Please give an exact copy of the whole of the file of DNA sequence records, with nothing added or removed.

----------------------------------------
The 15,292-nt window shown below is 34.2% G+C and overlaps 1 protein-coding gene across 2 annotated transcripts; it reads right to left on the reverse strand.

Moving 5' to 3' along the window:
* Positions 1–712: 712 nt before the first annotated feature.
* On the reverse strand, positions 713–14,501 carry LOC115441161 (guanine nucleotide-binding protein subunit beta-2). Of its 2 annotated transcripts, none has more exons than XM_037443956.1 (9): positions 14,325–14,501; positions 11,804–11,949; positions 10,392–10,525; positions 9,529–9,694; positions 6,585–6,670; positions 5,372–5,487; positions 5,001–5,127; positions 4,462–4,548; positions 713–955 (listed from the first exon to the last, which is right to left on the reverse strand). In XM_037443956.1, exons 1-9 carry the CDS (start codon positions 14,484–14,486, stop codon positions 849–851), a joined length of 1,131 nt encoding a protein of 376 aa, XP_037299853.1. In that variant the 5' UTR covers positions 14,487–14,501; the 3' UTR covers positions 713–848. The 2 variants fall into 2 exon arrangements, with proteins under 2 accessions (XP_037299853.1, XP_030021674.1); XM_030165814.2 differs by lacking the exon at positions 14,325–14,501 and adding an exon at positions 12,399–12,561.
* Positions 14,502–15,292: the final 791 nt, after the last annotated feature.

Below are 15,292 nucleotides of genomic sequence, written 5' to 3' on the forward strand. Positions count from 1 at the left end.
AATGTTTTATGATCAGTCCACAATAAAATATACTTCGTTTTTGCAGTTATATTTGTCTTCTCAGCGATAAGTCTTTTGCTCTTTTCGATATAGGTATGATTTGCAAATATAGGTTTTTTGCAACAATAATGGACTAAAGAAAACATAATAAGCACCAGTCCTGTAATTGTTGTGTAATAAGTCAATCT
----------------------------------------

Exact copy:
The 15,292-nt window shown below is 34.2% G+C and overlaps 1 protein-coding gene across 2 annotated transcripts; it reads right to left on the reverse strand.

Moving 5' to 3' along the window:
* Positions 1–712: 712 nt before the first annotated feature.
* On the reverse strand, positions 713–14,501 carry LOC115441161 (guanine nucleotide-binding protein subunit beta-2). Of its 2 annotated transcripts, none has more exons than XM_037443956.1 (9): positions 14,325–14,501; positions 11,804–11,949; positions 10,392–10,525; positions 9,529–9,694; positions 6,585–6,670; positions 5,372–5,487; positions 5,001–5,127; positions 4,462–4,548; positions 713–955 (listed from the first exon to the last, which is right to left on the reverse strand). In XM_037443956.1, exons 1-9 carry the CDS (start codon positions 14,484–14,486, stop codon positions 849–851), a joined length of 1,131 nt encoding a protein of 376 aa, XP_037299853.1. In that variant the 5' UTR covers positions 14,487–14,501; the 3' UTR covers positions 713–848. The 2 variants fall into 2 exon arrangements, with proteins under 2 accessions (XP_037299853.1, XP_030021674.1); XM_030165814.2 differs by lacking the exon at positions 14,325–14,501 and adding an exon at positions 12,399–12,561.
* Positions 14,502–15,292: the final 791 nt, after the last annotated feature.

Below are 15,292 nucleotides of genomic sequence, written 5' to 3' on the forward strand. Positions count from 1 at the left end.
AATGTTTTATGATCAGTCCACAATAAAATATACTTCGTTTTTGCAGTTATATTTGTCTTCTCAGCGATAAGTCTTTTGCTCTTTTCGATATAGGTATGATTTGCAAATATAGGTTTTTTGCAACAATAATGGACTAAAGAAAACATAATAAGCACCAGTCCTGTAATTGTTGTGTAATAAGTCAATCT